How Many U.S. Jobs Has China Created? Rhodium Offers an Estimate
With China playing a front-and-center role in the U.S. presidential election, Rhodium Group, a New York consultingfirm, recently added a new twist.
According to its estimates, Chinese-owned firms in the U.S. nowaccount for about 27,000 U.S. jobs -- a number that is boundto increase so long as the U.S. encourages such investment.
Thilo Hanemann, a Rhodium analyst, said his firm counted the jobs created by 600 Chineseinvestments since 2000, including acquisitions of existing firms and creation of new ones. 'For a fewfirms we had to use estimates based on known employment at firms of similar size and industry,' hesaid. Five years ago, Chinese-owned firms in the U.S. employed fewer than 10,000, Rhodiumestimates.
While 27,000 jobs isn't much of a constituency, compared to what Rhodium estimates are the 700,000 U.S. jobs created by Japanese-owned companies, it's a start. U.S. business leaders havelong urged their Chinese counterparts to boost their investment and hire Americans. Doing so, thebusinessmen say, is bound to affect the thinking of U.S. lawmakers the next time they think aboutpenalizing China for trade issues, currency measures or any of the myriad other Chinese practicesthat rankle Americans.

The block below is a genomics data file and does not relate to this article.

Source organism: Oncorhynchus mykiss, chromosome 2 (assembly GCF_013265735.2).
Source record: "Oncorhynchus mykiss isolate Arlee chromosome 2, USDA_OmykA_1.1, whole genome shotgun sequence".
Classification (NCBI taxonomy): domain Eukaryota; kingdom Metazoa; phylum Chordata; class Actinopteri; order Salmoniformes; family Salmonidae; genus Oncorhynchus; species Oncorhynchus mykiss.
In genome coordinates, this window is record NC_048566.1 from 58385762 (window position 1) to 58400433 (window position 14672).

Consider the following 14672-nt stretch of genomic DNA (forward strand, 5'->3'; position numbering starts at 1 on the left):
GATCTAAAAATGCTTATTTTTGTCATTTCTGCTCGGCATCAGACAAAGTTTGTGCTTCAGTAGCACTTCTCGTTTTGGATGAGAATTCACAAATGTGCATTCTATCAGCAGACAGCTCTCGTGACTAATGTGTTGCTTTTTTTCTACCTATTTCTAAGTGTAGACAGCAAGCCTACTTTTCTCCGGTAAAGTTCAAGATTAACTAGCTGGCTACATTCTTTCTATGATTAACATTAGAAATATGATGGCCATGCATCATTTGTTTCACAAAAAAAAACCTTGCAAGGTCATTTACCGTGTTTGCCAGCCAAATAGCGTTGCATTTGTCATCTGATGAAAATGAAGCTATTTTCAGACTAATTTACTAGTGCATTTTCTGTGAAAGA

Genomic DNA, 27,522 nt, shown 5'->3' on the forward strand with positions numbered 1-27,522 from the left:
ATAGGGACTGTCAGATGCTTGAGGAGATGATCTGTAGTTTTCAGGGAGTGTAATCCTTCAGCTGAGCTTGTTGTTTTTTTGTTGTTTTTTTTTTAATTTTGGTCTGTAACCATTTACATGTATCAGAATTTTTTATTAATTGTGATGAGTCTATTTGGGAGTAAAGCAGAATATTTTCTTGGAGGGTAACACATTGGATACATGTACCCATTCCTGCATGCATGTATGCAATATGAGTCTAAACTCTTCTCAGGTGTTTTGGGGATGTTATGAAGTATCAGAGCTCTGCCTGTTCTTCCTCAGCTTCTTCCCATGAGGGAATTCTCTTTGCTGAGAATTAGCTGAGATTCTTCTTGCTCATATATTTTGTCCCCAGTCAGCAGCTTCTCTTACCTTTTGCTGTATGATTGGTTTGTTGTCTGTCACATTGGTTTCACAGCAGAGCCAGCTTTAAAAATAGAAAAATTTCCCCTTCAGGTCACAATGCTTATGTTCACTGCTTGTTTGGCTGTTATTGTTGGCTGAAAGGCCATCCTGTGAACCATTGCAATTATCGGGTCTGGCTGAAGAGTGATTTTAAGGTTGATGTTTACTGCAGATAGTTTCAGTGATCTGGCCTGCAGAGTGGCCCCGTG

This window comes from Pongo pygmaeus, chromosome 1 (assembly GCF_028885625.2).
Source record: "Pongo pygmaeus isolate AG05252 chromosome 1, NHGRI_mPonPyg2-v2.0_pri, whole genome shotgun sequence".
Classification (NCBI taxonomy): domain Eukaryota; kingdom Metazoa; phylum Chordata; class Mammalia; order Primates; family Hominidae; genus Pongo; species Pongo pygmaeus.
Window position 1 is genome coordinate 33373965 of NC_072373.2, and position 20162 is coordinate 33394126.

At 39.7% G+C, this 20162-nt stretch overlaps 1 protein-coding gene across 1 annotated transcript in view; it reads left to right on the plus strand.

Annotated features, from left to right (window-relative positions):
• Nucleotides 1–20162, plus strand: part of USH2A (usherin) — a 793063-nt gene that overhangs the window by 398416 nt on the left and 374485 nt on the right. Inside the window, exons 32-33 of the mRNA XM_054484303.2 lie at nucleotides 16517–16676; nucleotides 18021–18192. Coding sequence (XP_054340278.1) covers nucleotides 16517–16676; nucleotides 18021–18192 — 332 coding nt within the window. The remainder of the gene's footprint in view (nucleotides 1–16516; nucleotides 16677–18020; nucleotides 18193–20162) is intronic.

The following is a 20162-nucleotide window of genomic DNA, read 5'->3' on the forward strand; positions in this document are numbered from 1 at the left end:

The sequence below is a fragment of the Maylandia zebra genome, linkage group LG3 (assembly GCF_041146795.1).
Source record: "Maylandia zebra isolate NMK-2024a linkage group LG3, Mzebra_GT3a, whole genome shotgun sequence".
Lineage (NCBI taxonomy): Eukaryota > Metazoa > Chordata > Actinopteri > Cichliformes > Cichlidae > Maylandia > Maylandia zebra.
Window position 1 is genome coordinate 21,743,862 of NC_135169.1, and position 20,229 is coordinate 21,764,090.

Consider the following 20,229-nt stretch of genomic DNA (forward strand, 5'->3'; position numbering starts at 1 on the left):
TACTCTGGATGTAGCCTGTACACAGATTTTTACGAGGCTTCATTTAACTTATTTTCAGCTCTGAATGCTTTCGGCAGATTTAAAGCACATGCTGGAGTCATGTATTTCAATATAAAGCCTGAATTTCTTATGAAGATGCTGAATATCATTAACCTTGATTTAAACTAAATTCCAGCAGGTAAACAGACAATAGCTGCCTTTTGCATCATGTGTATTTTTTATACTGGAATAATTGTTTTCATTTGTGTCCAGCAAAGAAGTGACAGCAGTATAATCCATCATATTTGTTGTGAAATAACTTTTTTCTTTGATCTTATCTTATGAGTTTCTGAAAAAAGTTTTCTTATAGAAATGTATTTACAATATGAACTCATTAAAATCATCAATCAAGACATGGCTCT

Japan helped turn around its image in the U.S. by investing more heavily in American jobs. It'sbeen a long time since American lawmakers took a hammer to Japanese cars and trade disputesbetween the two countries rarely get out of hand. These days, it's Chinese consumers and theChinese government that have problems with Tokyo, not Americans.
It's hardly a given, however, that the U.S. will be eager to give China the chance to boostinvestment. President Obama decided recently to block a Chinese-owned firm from owning windfarms in Oregon because of national security reasons. Meanwhile, telecom firms like Huawei aresuspected of acting as listening posts for the Chinese government, and state-owned Chinese firmsare often seen as following political, not economic agendas.
'There are fears that investment from China could not have the same positive impact on jobs asforeign direct investment from other countries because (Chinese) state ownership and China'sindustrial policy might lead its firms to acquire assets overseas only to move jobs and productionback home,' said Mr. Hanemann. 'Our data shows that FDI from China is positive for employment.'